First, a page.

The beauty coupled with tension throughout the first fast section recounts the beauty of life in the midst of seeking the reason for our existence and being disillusioned by the answer we find. This results in a discontentment because without knowing the details of why we were put on this earth we have no idea of what to expect from life. So as we move into the slow section we wonder in vain why we exist and therefore what we should be doing with our lives. But in the midst of this anxiety, we find that beauty remains inherent all around us, even throughout our pain. This brings us to the second fast section in which the sounds that were harsh in the beginning have been reinterpreted and are beautiful. Nothing has changed but our reason for perceiving. We’ve realized that we exist for the sake of seeking the answer to the question of our existence. God put us here to ask questions and seek answers. Since God is throughout all aspects of creation, this ends up meaning that God put us here in order to seek Him. We still haven’t moved beyond the broad Sunday school answer, but this realization has satisfied me and justified my life and work.

Purpose hides and so we seek it. But along the way we find beauty and realize that the purpose of life is the process of searching for it.

Wedding Processional Music – The First Song

August 30th, 2010

It is very rare for me to write a piece quickly and have it be worth anyone’s time. But sometimes the meaning behind the sound in my head is so obvious that it takes very little time to make it into a coherent musical unit. One Sunday afternoon I sat down to put a few initial ideas down and ended up not stopping for eight hours. This work resulted in the first draft of the wedding processional music Liz and I ended up using for our wedding, “The First Song”. After meeting with Dr. Lorenz (my teacher at that time) twice about the work, tweaking the formal structure, and perfecting notation for the improvisational aspects, I finished the shortest piece I had ever written.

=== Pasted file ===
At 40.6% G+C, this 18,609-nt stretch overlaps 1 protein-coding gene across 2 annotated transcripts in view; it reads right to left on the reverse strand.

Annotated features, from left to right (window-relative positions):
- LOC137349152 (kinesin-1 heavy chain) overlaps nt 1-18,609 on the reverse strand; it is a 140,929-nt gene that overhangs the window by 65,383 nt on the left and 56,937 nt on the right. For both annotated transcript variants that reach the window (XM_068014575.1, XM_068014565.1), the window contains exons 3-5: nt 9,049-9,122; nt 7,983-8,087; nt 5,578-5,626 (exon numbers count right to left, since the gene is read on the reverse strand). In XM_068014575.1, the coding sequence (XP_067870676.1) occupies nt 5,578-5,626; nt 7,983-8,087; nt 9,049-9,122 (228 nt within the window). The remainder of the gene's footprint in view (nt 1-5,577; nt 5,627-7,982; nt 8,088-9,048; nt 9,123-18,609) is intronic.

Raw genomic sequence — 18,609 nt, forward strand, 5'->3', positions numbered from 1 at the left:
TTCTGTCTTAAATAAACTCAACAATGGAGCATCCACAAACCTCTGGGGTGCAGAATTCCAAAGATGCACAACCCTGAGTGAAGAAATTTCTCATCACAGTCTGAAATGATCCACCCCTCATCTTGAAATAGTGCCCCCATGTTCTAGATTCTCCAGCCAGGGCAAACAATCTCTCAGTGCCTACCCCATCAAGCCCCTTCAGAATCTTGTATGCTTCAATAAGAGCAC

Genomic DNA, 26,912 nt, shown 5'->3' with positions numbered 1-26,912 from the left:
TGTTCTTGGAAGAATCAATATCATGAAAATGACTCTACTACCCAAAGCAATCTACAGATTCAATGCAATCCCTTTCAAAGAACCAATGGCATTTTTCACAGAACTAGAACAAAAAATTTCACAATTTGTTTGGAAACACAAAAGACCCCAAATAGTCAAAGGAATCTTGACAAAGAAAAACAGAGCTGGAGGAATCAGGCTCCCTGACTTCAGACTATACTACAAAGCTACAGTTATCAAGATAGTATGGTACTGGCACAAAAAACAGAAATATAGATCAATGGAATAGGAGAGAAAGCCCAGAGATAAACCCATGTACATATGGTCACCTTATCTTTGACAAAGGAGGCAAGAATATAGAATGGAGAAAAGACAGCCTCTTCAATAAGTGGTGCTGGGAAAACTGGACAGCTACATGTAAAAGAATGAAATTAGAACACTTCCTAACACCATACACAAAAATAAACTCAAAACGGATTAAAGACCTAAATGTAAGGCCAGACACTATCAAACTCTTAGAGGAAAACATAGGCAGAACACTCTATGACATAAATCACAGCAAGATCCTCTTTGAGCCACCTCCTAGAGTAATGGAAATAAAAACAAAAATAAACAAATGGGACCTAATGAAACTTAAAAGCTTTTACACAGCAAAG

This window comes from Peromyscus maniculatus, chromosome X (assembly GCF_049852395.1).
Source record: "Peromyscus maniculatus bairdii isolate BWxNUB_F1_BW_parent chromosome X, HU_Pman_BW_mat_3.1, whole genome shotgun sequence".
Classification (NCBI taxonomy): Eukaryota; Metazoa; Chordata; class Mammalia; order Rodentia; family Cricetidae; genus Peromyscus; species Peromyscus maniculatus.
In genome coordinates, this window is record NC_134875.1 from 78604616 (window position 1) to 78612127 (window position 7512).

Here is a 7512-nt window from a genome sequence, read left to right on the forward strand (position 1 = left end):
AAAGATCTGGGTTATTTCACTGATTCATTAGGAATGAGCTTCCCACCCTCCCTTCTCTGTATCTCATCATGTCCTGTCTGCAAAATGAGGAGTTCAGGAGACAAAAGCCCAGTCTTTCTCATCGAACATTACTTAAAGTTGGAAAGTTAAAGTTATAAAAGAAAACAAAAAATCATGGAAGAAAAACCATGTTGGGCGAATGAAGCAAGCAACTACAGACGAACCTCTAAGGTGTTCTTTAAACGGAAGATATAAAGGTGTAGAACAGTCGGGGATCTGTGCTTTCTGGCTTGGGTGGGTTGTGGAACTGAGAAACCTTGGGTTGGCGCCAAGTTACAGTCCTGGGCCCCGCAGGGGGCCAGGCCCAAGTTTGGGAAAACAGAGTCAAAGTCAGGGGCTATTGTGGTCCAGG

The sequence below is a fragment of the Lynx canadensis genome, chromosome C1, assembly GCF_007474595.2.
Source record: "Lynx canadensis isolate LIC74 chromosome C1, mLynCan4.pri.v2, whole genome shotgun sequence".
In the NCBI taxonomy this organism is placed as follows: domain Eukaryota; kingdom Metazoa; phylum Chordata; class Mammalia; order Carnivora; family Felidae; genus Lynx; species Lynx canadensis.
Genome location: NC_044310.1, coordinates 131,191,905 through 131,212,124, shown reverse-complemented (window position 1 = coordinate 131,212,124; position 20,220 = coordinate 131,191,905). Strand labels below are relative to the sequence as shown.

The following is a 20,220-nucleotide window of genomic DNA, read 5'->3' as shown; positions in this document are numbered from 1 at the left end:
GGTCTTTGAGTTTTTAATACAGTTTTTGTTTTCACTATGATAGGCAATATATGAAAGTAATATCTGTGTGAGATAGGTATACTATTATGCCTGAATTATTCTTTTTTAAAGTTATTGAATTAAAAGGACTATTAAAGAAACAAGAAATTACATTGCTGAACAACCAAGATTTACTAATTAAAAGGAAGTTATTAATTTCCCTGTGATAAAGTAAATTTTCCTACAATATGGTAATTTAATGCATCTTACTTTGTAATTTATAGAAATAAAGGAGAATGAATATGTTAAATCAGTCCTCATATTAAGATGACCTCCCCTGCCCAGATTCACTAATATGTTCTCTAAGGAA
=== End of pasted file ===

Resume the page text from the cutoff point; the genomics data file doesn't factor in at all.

This sample is taken from my album, Purpose. Click here for more information.

Dowload score (PDF) ($2.49)
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The length of The First Song was determined by the use I had in mind for it, which was wedding processional music. But its transient nature also contributed meaning by leaving the mystery of romantic love a mystery.  My main goal was to tell my wedding guests exactly how I felt as the woman I wanted to marry walked down the aisle to become my wife. However, the piece works very well without the visual aspect being present.  It is a simple depiction of what happens in a man’s heart the first time he sees the woman that God is about to give to him.  It didn’t need to be long, because this emotion in its specificity happens once in a lifetime and is very short.

This emotion is apparently also very predictable (although this does not detract from the emotion but rather intensifies it with anticipation). Because this life changing emotional experience had been foreshadowed on so many different occasions it was surprisingly easy to predict accurately.  The very first note in particular was a very obvious one:  A single sharp and high pitched percussive strike on a grand piano with the sustain pedal engaged in order to bring the entire sound spectrum of the piano into a subtle state of anticipation to depict the literal physiological reaction of a man’s heart when he sees the object of his deepest and most passionate affection from a distance.  I’d felt this many times before when seeing Liz from a distance and to describe the emotion musically was very simple.  From there it was simply a matter of imagining her walking towards me with the intent o giving herself to me and (I to her) for the rest of our lives.